Land Ownership vs. Stewardship

“We abuse land because we regard it as a commodity belonging to us. When we see land as a community to which we belong, we may begin to use it with love and respect… That land is a community is the basic concept of ecology, but that land is to be loved and respected is an extension of ethics.”  - Aldo Leopold

Even the most committed naturalists and land conservationists generally don’t begin life attuned to Aldo Leopold’s land ethic. Environmentalists evolve from a perspective of land ownership to land stewardship. This evolution is usually not an epiphany; rather, many unconnected moments transform the human mind over time.

As a child, growing up in rural Connecticut, where the natural world was my playground, land ownership represented a personal challenge to me. Land was owned by other people; every boundary line was an imaginary fence to conquer.

In my twenties, I purchased my first piece of land. I remember driving to the property after the closing, walking to the highest point, and feeling triumphant. I owned this land! The laws of our community gave me rights to build things and tell others that my boundary line was now their fence. My mind raced to envision the property as a house site. It was wonderful! I built a house and raised a family there.

In my forties, I purchased more land, hundreds of acres. I loved the land and wanted to put together a big, beautiful undeveloped property for me and my family. But what began as an enterprise of acquisition changed. I grew more concerned about future generations. As I researched how to manage my land intelligently, I learned about the environmental impacts of my decisions.

One of the moments that reshaped my thinking happened on the day in 2006 when David Strayer, a freshwater ecologist at the Cary Institute of Ecosystem Studies in Millbrook, NY, invited me to wade with him into the Ten Mile River, which runs through our farm. He had me pick up one of the mussels that lie in the riverbed, and informed me that, while they appeared healthy and abundant, these freshwater pearly mussels were actually the most imperiled group of plants or animals on the continent, with dozens of species already extinct. He told me that every mussel I could find in the river was at least fifty years old because for the past half century some pernicious combination of environmental factors had thwarted their propagation. If no one could figure out what was causing their breeding to fail and fix the problem, the clock would run out on mussels in the Ten Mile River. There was an entire world that existed on our property that I had never seen.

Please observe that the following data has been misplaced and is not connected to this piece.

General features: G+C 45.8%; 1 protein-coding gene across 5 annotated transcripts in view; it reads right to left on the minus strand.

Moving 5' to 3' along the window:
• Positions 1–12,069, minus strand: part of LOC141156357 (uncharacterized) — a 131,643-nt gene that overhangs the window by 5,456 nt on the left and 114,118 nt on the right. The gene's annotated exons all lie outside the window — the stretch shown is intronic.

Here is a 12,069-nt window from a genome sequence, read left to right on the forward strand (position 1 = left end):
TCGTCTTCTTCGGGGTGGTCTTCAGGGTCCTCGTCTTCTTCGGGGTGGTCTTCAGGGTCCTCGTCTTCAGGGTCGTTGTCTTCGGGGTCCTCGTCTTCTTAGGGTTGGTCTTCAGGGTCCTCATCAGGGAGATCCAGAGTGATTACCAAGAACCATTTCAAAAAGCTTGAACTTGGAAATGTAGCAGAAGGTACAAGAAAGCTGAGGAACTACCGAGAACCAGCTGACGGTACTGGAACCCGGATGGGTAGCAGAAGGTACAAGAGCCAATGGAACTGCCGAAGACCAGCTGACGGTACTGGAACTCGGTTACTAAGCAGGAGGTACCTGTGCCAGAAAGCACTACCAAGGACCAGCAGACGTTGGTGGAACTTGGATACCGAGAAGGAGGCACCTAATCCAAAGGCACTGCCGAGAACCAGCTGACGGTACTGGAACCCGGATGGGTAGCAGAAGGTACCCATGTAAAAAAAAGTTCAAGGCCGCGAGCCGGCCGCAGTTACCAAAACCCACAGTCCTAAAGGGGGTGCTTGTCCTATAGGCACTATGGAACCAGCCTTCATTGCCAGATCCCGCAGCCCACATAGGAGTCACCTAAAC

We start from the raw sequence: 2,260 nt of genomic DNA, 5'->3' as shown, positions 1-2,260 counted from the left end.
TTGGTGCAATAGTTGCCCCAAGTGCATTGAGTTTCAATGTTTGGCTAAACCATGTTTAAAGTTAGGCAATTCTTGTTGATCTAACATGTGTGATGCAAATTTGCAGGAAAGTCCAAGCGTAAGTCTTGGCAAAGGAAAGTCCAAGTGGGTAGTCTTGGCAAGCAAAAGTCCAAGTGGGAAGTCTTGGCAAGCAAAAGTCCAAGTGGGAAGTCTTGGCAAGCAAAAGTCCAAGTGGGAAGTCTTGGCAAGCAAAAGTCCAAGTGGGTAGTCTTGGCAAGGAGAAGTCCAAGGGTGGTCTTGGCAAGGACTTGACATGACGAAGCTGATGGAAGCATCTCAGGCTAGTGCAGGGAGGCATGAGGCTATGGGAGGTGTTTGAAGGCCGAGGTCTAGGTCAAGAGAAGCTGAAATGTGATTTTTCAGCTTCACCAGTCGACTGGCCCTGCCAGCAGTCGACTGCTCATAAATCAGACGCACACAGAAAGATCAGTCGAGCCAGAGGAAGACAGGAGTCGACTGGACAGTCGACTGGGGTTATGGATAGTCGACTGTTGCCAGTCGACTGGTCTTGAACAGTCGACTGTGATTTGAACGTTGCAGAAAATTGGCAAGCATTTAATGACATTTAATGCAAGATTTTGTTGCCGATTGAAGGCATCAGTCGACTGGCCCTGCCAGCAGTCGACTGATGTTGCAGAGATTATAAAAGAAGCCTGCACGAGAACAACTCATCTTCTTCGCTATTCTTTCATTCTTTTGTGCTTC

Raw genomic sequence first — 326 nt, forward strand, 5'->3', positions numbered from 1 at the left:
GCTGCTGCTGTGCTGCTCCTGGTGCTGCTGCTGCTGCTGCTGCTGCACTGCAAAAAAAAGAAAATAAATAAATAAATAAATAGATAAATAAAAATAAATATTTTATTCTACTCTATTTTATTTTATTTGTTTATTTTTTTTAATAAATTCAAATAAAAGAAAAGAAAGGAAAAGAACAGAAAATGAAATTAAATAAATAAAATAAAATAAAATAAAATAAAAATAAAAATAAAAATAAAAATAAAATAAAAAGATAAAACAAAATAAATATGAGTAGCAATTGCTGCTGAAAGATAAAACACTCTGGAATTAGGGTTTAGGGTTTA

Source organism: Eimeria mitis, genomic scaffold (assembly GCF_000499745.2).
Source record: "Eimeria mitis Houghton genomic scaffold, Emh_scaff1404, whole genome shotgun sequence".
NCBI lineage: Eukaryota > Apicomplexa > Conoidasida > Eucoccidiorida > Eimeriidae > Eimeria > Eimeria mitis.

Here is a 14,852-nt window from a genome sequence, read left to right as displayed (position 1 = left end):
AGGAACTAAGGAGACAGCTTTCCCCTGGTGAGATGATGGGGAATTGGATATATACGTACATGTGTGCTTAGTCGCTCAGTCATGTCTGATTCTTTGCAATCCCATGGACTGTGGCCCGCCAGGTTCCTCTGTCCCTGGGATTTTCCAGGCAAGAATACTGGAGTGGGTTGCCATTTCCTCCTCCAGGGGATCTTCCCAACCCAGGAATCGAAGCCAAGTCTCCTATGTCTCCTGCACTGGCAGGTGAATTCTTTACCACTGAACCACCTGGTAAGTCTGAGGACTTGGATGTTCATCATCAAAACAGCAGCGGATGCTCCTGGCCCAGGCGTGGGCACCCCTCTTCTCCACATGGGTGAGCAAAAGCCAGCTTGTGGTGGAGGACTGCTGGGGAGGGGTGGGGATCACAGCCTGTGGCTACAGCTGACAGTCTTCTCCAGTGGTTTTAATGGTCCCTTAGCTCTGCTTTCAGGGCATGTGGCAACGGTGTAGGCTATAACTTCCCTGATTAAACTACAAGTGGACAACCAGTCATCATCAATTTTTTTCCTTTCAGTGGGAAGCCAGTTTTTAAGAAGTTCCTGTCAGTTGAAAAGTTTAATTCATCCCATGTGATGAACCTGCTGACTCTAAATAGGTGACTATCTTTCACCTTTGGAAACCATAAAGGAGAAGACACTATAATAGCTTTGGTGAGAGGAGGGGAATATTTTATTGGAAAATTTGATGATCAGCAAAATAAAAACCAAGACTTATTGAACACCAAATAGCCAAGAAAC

In my fifties, my view of land grew even less anthropocentric when I became a falconer and learned to become a partner with my hawk to assist her hunting. The hawk does not regard land as property lines or zoning regulations; she experiences movement, opportunity, calculation, limitations, danger, initiative, and ultimately survival for her or her prey. The raptor’s-eye-view that I have shared with her has enabled me to partake in the relationship with the land that Aldo Leopold advocated, becoming part of the natural community rather than its owner. I no longer felt the desire to own hundreds of acres; just one simple piece. I began to divest myself of land. I was ready to focus on one special property on the Hudson River...

The Oak Hill Road Property

We are about to begin the construction of a new house on Oak Hill Road in Livingston, NY. The site is a high bluff looking south along the Hudson River, with a big view of the Catskill Mountains to the west. While actual construction will begin during the summer of 2013, we have been making preparations for several years: collecting materials from the forest, such as enormous granite monoliths; cutting and drying 80 black walnut trees; building millwork and furniture for the house; creating architectural designs; and doing general site work to install utilities.

View from Oak Hill Road property in Hudson NY

My goal is to build a house and develop the property on Oak Hill Road in a way that not only provides for our needs, but also respects and responds to the land and its surroundings, heeding the long-term needs of the environment and society at large. The 3,000-square-foot house will be built into the hillside with a sod roof to shelter us from extreme heat and cold. I have established five design principles to guide me:

  1. The design of the house and landscape should demonstrate a respect for the history of the site and a commitment to land stewardship.

  2. The construction of the house should reflect its time and place through the use of vernacular materials and craftsmanship.

  3. The house should be low maintenance in every respect.  We do not want to be owned by our house.

  4. The mechanical systems of the house should be simple, low tech, easy to repair and easy to operate, should use no fossil fuels, and should produce all of the energy required for all domestic hot water and HVAC…  a “reduce and produce” approach.

  5. The architecture of the house should demonstrate the power of architecture to contribute to the daily experience.  

Whenever I need to make a design decision, I visit the land on Oak Hill Road and let it speak to me. The Hudson River Valley has seduced generations of humanity, and I am no exception. I no longer own the land; the land owns me.